Do minimum wage hikes help or hinder the economy?
By now many of us have read or heard about the Wal-Mart in Ohio that held a Thanksgiving food drive, in which employees were asked to donate to help coworkers in need. The highly-publicized event offered a shocking new twist to the low-wage workers debate.
North of the 49th parallel, the visual storytelling may be less jarring, but the takeaway is the same: Should we hike minimum wage levels and does it help or hinder the economy?
Proponents of minimum wage hikes suggest that raising pay would put more purchasing power into the hands of consumers, who would in turn spend the money needed to grease the economy. People would also be able to participate more in society such as going to the movies once in a while or meeting a friend for coffee, outings low-wage earners can't usually afford.
A hike could also combat an increase in precarious work and reverse the trend of eroding labour standards and worker instability such as low-paying contract work or work that lacks benefits or pensions, says Kaylie Tiessen, an economist with the Canadian Centre for Policy Alternatives.
"We're starting with the premise that every job should be a good job. In Ontario, right now a person working a full-time minimum wage job actually lives 25 per cent below the poverty line so, obviously, not a very good job," says Tiessen.
The issue is one of national importance, but the focus will soon be on Ontario. In mere weeks, the Ontario government is expected to release highly-anticipated advice on next moves when it comes to minimum wages.
In a recent analysis, the CCPA argues the current minimum wage of $10.25 per hour, which has been in place in Ontario for the past three years, should be higher at $14.50 an hour by 2016. (Minimum wage is highest in Yukon at $11 an hour and lowest in Alberta at $9.95 per hour.) Hiking pay would not only give citizens more money to pump back into the economy, it would also keep people healthier, which in turn takes the pressure off over-stretched health-care and other government-run systems, says Tiessen.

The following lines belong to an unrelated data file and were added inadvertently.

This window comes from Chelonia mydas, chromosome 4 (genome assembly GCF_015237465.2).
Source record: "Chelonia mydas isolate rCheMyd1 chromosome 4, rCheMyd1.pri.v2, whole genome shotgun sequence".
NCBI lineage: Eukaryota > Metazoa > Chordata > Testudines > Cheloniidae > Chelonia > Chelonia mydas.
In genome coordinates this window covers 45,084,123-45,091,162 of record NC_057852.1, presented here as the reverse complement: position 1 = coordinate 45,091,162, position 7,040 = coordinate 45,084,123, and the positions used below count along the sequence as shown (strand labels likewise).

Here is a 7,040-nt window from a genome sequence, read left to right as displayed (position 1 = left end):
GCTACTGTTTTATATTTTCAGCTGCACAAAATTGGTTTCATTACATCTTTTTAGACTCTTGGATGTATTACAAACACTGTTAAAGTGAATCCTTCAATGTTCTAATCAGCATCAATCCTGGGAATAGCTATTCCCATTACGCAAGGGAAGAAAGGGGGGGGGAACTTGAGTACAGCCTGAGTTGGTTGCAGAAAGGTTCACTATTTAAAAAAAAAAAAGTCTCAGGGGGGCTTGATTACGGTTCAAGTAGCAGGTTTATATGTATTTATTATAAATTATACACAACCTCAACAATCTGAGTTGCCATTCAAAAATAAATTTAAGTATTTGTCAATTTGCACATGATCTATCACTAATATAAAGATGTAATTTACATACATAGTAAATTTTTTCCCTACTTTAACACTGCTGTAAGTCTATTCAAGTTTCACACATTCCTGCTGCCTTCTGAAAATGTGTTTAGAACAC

"We have a value in our society that work should pay, that work should be a pathway out of poverty. Someone working hard, full-time, full-year, should not be living below the poverty line," she says.
In Canada, roughly one million Canadians are living on minimum wage pay or less with the lion's share of those workers residing in Ontario, according to Statistics Canada.
President Barak Obama recently highlighted the minimum wage issue in a speech. "The top 10 per cent no longer takes in one-third of our income -- it now takes half. Whereas in the past, the average CEO made about 20 to 30 times the income of the average worker, today’s CEO now makes 273 times more," he said in his speech. "And meanwhile, a family in the top 1 per cent has a net worth 288 times higher than the typical family, which is a record for this country."
Hiking minimum wage is "certainly not a magic bullet," says Erin Weir, economist with United Steelworkers, adding "the importance of minimum wage is it puts a bit of a floor under the labour market."
He also pointed to recent sluggish third-quarter Canadian growth data, which highlighted a slowdown in household spending with many Canadians squeezed by debt. "If wages were increased that would finance increased consumer spending without additional debt," he says.
Opponents worry hiking minimum wage could hurt the bottom line of businesses and possibly, in turn, push up the jobless rate, thereby hurting the very people the raise is supposed to help. In a submission to Ontario's panel, the Canadian Federation of Independent of Business says there are alternatives to raising minimum wages such as tax relief and skills training.
But if minimum wage policy is set to rise then there should be several caveats including rises should be set in a predictable and transparent manner, says CFIB, along with hikes being in line with changes in inflation. Government should also provide tax reliefs to offset any impact on minimum wage hikes.